We can all blame the political quagmire for that but at the end of the day, there comes a time when you keep kicking the can down the road, it becomes more and more difficult to keep juggling.
Q: What did you make of the recent measure where the RBI has launched the forex swap window for OMCs, how much do you think it could help reduce the dollar demand pressure?
A: To be fair, it is only postponing the underlying dollar impact and I think the typical thinking still seems to be that a lot of the stress that is coming through is going to be temporary, meaning that over the next couple of months or three months, it is going to subside.
Go back to mid-July when the initial interest rate defends by hiking short-term rates were put in place and while RBI did not say so, government officials very clearly tried to signal that this is going to be temporary. So the point is the broader liquidity tightening cycle globally is not temporary.
We can debate whether tapering is in September or a couple of months later but over the next two-three years, liquidity cycles globally are going to be tighter and India is a classic example of an emerging market (EM) beneficiary that enjoyed the combination of weak global growth and exceptionally easy liquidity. So as that reverses, some of those pressure points are going to come back.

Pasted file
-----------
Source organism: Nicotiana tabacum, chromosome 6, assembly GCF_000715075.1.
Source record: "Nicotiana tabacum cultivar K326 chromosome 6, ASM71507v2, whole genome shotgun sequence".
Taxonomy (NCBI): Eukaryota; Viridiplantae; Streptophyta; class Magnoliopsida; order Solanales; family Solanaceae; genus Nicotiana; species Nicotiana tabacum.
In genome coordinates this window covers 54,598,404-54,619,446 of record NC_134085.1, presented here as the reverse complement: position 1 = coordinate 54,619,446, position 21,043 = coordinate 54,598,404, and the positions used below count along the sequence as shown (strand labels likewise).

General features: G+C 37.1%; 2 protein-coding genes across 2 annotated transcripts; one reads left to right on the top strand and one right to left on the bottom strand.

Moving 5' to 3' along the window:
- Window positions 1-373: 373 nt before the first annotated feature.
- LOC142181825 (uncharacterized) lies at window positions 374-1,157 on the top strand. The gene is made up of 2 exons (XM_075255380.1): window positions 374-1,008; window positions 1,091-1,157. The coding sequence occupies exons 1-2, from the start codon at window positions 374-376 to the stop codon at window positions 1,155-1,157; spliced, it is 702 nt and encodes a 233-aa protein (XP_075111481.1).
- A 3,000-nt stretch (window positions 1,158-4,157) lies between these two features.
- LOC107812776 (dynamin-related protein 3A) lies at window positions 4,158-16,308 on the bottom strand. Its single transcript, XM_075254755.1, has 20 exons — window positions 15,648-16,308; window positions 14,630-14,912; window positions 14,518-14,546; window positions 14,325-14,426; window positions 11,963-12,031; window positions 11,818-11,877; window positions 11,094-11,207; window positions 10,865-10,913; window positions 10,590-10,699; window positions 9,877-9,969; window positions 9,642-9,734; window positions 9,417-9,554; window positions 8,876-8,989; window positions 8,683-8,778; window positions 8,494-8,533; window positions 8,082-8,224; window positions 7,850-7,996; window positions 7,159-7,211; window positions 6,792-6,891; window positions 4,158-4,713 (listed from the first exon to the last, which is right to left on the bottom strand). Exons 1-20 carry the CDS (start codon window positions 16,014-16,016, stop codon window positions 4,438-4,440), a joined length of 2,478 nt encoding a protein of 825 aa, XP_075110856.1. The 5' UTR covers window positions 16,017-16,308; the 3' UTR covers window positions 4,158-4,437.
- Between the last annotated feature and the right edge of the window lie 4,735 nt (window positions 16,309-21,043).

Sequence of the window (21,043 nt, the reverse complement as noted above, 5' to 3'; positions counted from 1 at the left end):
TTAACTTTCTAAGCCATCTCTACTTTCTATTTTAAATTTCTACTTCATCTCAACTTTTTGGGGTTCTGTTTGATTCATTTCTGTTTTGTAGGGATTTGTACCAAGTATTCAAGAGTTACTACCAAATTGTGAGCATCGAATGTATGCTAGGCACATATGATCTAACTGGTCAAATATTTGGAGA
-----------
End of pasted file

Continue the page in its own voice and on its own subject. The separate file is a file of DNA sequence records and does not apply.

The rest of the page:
Q: How do you see rates, is there any vague idea as to when this unnatural 10.25 MSF rate will be lowered and basically do you see repo rates being hiked, what would the 10-year yield for instance be in the next six months?
A: The whole issue with interest rate defense that has been put in place is the argument given for that was to lower rupee volatility and rupee volatility is higher today than it was back then. Ideally, that signal is being compromised simply because either they have indicated it is temporary or they have indicated that they don’t want to tighten further.